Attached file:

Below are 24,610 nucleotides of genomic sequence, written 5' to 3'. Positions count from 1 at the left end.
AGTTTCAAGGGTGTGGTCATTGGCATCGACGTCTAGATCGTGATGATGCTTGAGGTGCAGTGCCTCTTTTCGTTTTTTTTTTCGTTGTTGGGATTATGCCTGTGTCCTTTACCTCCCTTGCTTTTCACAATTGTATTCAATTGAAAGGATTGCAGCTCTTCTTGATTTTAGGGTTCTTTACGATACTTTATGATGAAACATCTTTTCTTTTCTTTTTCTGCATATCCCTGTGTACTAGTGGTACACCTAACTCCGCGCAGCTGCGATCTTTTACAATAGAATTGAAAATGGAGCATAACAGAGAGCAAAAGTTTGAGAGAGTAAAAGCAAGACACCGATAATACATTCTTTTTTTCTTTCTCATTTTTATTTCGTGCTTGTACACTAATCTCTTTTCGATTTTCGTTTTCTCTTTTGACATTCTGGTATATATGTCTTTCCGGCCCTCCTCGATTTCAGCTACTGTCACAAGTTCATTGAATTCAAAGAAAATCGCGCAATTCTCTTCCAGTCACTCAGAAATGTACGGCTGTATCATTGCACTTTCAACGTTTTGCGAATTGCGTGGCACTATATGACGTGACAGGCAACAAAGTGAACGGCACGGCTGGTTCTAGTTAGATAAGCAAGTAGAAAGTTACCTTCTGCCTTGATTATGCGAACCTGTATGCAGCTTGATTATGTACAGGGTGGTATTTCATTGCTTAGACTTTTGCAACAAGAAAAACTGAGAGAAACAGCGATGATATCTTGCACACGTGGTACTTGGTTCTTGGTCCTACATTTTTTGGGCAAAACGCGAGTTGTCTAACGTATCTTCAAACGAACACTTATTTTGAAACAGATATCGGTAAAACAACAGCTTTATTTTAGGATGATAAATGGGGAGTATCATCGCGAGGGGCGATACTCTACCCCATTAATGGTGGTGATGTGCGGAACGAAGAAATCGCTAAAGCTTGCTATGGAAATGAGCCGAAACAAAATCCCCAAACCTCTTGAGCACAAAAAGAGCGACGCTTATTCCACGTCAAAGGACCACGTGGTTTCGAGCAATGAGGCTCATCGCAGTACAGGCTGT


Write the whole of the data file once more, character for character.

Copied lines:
Below are 24,610 nucleotides of genomic sequence, written 5' to 3'. Positions count from 1 at the left end.
AGTTTCAAGGGTGTGGTCATTGGCATCGACGTCTAGATCGTGATGATGCTTGAGGTGCAGTGCCTCTTTTCGTTTTTTTTTTCGTTGTTGGGATTATGCCTGTGTCCTTTACCTCCCTTGCTTTTCACAATTGTATTCAATTGAAAGGATTGCAGCTCTTCTTGATTTTAGGGTTCTTTACGATACTTTATGATGAAACATCTTTTCTTTTCTTTTTCTGCATATCCCTGTGTACTAGTGGTACACCTAACTCCGCGCAGCTGCGATCTTTTACAATAGAATTGAAAATGGAGCATAACAGAGAGCAAAAGTTTGAGAGAGTAAAAGCAAGACACCGATAATACATTCTTTTTTTCTTTCTCATTTTTATTTCGTGCTTGTACACTAATCTCTTTTCGATTTTCGTTTTCTCTTTTGACATTCTGGTATATATGTCTTTCCGGCCCTCCTCGATTTCAGCTACTGTCACAAGTTCATTGAATTCAAAGAAAATCGCGCAATTCTCTTCCAGTCACTCAGAAATGTACGGCTGTATCATTGCACTTTCAACGTTTTGCGAATTGCGTGGCACTATATGACGTGACAGGCAACAAAGTGAACGGCACGGCTGGTTCTAGTTAGATAAGCAAGTAGAAAGTTACCTTCTGCCTTGATTATGCGAACCTGTATGCAGCTTGATTATGTACAGGGTGGTATTTCATTGCTTAGACTTTTGCAACAAGAAAAACTGAGAGAAACAGCGATGATATCTTGCACACGTGGTACTTGGTTCTTGGTCCTACATTTTTTGGGCAAAACGCGAGTTGTCTAACGTATCTTCAAACGAACACTTATTTTGAAACAGATATCGGTAAAACAACAGCTTTATTTTAGGATGATAAATGGGGAGTATCATCGCGAGGGGCGATACTCTACCCCATTAATGGTGGTGATGTGCGGAACGAAGAAATCGCTAAAGCTTGCTATGGAAATGAGCCGAAACAAAATCCCCAAACCTCTTGAGCACAAAAAGAGCGACGCTTATTCCACGTCAAAGGACCACGTGGTTTCGAGCAATGAGGCTCATCGCAGTACAGGCTGT